Psalm 14 asserts

Fools say in their hearts, “There is no God.” They are corrupt, they do abominable deeds; there is no one who does good.


Upon a closer look at the words of this poem-song the word fool is more than we think. It’s less a poem about refusing to believe in God because one endorses the scientific-method, than it is about a fool being one who believes they themselves can do every and anything. The Hebrew word for fool נָבָל [Nabal] is used in the Bible to talk of one who has no perception of ethical and religious claims, in particular as they relate to other people. It’s a person of arrogant speech, whose lying lips only make things worse in the world. One who in their insolence amasses riches for themselves unjustly, at the cost of others.


The fool is the one who refuses to recognize the image of God in their neighbor, the interconnectedness of all things, that they are themselves their neighbor. The fool is one who believes first and foremost (and maybe only) in their self-sufficiency: the state of being in which a person or organization needs little or no help from, or interaction with, others. Self-sufficiency entails the self being enough to fulfill one’s own needs. It points to the extreme state of sufficing for oneself.


In our cultural mythology, we say that each person should be able to pull themselves up by their bootstraps, in essence, a truly whole person must be self-actualized, self-sufficient.


Dr. Martin Luther King Jr. points out the dangers of such thinking:

It’s all right to tell a man to lift himself by his own bootstraps, but it is a cruel jest to say to a bootless man that he ought to lift himself by his own bootstraps. It is even worse to tell a man to lift himself by his own bootstraps when somebody is standing on the boot.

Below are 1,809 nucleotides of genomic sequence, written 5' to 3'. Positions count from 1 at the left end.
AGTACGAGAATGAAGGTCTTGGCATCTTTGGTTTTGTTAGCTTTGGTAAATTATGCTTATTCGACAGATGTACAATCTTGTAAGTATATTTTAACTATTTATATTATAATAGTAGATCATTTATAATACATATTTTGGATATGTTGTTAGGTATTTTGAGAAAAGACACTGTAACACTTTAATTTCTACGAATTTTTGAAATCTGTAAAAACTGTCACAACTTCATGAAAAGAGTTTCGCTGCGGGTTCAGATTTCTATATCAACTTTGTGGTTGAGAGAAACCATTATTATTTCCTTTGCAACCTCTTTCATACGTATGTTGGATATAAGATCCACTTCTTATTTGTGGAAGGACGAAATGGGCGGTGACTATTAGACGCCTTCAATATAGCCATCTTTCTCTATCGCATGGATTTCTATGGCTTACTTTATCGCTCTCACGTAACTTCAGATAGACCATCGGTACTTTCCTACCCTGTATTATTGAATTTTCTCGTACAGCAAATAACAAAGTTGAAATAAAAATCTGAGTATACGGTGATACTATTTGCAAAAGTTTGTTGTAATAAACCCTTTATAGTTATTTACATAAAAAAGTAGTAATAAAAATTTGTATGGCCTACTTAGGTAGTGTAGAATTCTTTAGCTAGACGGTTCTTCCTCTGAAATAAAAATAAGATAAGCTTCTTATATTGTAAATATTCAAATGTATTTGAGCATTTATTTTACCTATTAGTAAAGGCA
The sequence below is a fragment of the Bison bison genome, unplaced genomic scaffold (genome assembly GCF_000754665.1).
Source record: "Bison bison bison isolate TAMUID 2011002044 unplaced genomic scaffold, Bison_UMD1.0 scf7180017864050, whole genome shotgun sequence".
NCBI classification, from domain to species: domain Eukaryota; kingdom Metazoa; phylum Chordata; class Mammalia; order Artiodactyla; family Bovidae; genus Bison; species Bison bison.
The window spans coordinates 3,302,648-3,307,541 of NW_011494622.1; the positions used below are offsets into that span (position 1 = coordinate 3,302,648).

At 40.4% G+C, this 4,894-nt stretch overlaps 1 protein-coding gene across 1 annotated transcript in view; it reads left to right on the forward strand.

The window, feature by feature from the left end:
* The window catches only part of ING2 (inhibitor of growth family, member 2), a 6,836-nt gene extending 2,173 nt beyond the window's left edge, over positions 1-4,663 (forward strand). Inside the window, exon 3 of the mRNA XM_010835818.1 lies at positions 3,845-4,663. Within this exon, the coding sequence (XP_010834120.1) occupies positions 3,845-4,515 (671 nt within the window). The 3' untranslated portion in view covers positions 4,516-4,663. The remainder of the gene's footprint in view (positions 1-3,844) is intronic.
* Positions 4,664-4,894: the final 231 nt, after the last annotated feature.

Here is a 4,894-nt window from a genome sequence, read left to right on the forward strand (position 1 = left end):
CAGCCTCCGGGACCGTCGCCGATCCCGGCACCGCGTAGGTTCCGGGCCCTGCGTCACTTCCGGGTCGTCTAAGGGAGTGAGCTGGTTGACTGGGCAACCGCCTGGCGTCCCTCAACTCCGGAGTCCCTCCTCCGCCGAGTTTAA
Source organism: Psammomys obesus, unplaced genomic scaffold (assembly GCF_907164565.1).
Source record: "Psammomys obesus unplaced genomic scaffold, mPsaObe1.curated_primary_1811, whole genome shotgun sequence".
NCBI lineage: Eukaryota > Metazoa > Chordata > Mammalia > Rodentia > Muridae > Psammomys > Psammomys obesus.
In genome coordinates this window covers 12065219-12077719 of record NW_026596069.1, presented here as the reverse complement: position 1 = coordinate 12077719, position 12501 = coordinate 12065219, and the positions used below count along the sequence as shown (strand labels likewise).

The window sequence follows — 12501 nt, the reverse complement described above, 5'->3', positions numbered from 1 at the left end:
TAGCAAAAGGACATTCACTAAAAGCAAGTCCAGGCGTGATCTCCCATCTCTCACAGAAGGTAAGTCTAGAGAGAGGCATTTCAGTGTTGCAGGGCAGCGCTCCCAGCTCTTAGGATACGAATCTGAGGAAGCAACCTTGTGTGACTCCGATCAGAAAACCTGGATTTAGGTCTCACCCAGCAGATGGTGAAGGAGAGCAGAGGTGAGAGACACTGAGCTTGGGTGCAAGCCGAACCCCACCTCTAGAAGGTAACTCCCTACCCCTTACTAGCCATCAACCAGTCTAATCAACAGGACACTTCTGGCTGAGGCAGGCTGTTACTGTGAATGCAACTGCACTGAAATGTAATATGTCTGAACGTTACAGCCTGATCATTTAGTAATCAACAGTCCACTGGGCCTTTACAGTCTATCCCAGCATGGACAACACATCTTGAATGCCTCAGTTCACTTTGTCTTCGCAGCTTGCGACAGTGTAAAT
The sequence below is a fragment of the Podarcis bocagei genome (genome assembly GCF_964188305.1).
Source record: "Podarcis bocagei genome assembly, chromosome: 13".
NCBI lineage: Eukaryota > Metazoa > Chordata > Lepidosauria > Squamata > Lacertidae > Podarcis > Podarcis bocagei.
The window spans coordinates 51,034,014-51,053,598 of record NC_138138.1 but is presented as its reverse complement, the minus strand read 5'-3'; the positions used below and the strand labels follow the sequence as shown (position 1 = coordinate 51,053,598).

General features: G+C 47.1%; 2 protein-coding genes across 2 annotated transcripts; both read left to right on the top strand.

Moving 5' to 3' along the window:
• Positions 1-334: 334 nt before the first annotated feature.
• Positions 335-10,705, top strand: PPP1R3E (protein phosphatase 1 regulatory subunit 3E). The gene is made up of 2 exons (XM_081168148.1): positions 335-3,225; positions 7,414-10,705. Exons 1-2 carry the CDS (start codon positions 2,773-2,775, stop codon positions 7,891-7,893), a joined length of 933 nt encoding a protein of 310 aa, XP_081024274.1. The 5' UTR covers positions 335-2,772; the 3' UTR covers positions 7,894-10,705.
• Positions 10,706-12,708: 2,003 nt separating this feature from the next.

The Polish sociologist and philosopher, Zygmunt Bauman, takes the notion of self-sufficiency as the be-all-end-all of our culture a step further. As one of the greatest interpreters of our present time, a time which turns into a shapeless mass tending to a constant and relentless change, he says that self-sufficiency is not just a value with-held from those who need self-actualization. It’s a value that is sold to all of us to keep us dependent upon the unseen forces of the global market and the elite who control it.


The world demands to the individual a constant and increasingly controversial search for identity and tracking of parameters for standardizing in order to obtain the “role” of individuals, because, today, the identity is a task. In today’s world, we have to develop, articulate and make known our identity first and foremost through the acquisition of goods (think of fashion, property, tools, class markers, the use of social media). The ultimate goal is to be free, to be autonomous, able to be who we want, where we want, with whom we want, when we want. It leads to a vicious downward spiral between possession (being possessed by what we own or want to own) and consumption (trying to acquire those things that will then possess us). What he’s saying is that in today’s world we not only need to pull ourselves up by our bootstraps but that we also must have particular boots and straps in order to count.


We end up beating up others who can’t pull themselves up on their own: the poor, immigrants, the addicted, the houseless, the emotionally traumatized – turning them into an “other” that is unacceptable. They are “other” and “unwanted” because they are unable to be self-sufficient, to fit into a system in which the idea of self-sufficiency is always changing and becoming more out of reach.


It circles back to the ancient wisdom of Psalm 14 in which the foolish are characterized as those who eat up their neighbor as if they were bread. The extreme of self-sufficiency leads us to believe that only we can save ourselves from what we may become (or may have already become). There is a total lack of hope or trust in another. There is no way out but the one we can make or buy.


Questions for the practice of Examen & Contemplation

  • How are you tempted to root your identity in self-sufficiency?
  • How are you tempted to complicity, inactivity or indifference in regards to the neighbor who has fallen down and can pull themselves up by their bootstraps?
  • How are you in need of someone to help you get up?